‘Woodlawn’ portrays racial tensions desegregation, uplifts with religious message

by: NICK ALVARADO/Editorial Assistant

Attending Woodlawn High School in the 1970s was tough with desegregation and violence occurring across Alabama.

The film “Woodlawn” begins with an introductory prologue, with well-known and legendary coach, Bear Bryant (played by Jon Voight), inviting the University of Southern California football team to come to Alabama to play. Alabama is still segregated during this time.

Three years later at Woodlawn High school in Birmingham, Ala., the school and town would be filled with hate and racism, as blacks the same school as whites. Tensions build between the two races and violence occurs across the town. The football team consisted of only 40 players, including both whites and blacks consisted of the team. The violence transfers to the football team, and Coach Tandy Gerelds (Nic Bishop) tries to help stop the violence occurring on the football team.

In the first game of the season, it was a struggle to compete against their rival, Banks High School, since the desegregation across the city affected the crowd at the game.

Coach Gerelds then meets a religious motivational speaker, Hank (Sean Astin), and wants him to speak to his team. After listening to Hank, every member of the team accepts Jesus and converts to being a Christian.

This bond helps the team bond and interact better since they are all family now. However, the school board does not appreciate this move since challenging faith during school is considered to be against the law today.


Numerous scenes are included that involve racial tensions. One key scene includes the star player of Woodlawn, Tony Nathan (Caleb Castille), who turns down a hand shake from the Alabama governor, George Wallace, during a dinner.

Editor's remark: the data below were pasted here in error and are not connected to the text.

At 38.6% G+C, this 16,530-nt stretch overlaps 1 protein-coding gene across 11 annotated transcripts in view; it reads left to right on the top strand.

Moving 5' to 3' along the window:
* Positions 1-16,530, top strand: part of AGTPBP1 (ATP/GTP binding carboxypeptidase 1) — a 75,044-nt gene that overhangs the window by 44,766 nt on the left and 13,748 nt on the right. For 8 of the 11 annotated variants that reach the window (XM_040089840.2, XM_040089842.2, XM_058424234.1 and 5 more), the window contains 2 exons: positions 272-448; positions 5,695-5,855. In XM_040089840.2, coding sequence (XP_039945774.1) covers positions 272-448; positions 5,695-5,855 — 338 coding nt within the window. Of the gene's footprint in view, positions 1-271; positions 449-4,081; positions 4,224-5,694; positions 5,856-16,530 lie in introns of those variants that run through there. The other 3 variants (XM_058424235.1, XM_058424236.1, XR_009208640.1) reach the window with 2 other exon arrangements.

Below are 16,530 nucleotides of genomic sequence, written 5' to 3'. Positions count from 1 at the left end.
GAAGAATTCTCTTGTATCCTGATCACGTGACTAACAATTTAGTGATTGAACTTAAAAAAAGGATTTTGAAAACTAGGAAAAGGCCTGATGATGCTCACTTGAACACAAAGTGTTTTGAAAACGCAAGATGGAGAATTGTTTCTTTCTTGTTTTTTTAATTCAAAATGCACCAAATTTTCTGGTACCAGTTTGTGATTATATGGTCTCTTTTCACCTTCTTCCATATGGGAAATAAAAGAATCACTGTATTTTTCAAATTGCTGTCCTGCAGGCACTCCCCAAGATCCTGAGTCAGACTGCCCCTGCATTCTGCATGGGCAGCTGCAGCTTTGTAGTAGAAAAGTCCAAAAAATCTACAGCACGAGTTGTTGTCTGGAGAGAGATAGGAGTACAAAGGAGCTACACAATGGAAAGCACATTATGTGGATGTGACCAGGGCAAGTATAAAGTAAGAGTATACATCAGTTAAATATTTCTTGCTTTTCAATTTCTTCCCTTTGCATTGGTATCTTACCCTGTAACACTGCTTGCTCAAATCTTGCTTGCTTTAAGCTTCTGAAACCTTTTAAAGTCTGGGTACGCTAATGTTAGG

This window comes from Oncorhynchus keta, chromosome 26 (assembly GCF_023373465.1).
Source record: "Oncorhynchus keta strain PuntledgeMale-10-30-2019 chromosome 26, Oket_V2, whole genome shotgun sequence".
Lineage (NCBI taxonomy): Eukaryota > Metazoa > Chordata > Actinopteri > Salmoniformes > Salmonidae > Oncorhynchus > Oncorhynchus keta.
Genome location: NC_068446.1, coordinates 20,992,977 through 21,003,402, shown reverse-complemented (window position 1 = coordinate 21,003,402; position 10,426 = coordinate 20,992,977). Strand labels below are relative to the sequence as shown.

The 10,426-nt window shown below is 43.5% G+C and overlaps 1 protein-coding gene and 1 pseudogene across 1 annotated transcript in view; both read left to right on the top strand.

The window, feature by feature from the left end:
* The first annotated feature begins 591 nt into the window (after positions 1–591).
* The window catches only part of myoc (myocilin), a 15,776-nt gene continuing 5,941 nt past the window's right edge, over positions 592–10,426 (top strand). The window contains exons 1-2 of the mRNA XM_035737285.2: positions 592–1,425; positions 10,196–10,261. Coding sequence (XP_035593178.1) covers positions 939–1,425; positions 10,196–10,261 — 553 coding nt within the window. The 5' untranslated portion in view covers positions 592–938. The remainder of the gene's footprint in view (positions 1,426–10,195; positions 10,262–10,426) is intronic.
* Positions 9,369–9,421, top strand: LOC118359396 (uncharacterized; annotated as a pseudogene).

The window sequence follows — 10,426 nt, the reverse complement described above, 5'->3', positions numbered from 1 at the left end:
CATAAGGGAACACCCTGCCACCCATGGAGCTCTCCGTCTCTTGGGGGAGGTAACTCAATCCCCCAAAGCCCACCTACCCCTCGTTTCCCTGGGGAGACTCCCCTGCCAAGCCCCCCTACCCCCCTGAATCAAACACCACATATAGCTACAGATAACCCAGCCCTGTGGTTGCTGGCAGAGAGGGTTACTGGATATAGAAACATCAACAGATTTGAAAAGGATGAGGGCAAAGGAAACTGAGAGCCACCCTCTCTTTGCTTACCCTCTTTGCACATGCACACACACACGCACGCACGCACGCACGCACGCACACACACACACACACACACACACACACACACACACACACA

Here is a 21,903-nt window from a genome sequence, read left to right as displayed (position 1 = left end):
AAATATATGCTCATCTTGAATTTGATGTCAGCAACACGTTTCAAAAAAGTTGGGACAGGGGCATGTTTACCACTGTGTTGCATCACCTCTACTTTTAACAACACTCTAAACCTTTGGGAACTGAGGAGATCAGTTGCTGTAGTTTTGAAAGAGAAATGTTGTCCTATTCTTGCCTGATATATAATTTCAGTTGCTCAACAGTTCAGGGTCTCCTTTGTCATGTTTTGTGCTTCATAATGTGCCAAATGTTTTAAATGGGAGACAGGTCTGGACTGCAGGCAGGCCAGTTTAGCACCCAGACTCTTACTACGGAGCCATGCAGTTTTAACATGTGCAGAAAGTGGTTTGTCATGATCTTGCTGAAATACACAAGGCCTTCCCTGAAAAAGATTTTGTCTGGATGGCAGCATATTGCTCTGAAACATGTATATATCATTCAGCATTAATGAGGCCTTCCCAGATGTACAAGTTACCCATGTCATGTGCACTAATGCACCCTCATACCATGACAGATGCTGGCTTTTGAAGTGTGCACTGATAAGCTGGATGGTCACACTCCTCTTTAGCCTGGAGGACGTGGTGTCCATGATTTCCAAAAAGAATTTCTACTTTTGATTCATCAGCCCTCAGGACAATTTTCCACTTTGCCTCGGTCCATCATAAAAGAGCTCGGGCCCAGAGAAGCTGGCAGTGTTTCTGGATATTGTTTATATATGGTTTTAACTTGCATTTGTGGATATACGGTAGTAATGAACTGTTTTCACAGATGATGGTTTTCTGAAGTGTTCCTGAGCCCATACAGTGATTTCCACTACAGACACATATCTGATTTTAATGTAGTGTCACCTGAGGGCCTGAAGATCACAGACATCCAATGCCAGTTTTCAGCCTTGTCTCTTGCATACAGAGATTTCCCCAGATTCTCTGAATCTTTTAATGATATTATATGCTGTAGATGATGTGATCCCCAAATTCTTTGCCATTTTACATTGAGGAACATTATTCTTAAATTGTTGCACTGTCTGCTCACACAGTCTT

Coach Bryant makes an appearance with a recruiting trip to Nathan’s house and tells him, “I’m not leaving until you decide to come to Alabama.” He eventually accepted the offer and went on to be a Miami Dolphin great.

The directors of this film, Jon and Andy Erwin, came out on national television a week before the release of the movie and explained all the events in the film were based on true events and how their hardships were in violence-torn Birmingham during desegregation times. They were even spotted at the South Carolina-Georgia game last month.

All in all, this movie delivers a powerful message and can bring you much closer to God, as it is a little combination of “God’s Not Dead” and “Remember the Titans.”

This movie is great to bring your spirits up when you’re feeling down, or to try to get inspiration. I have to rate this film 4 stars out of 5.


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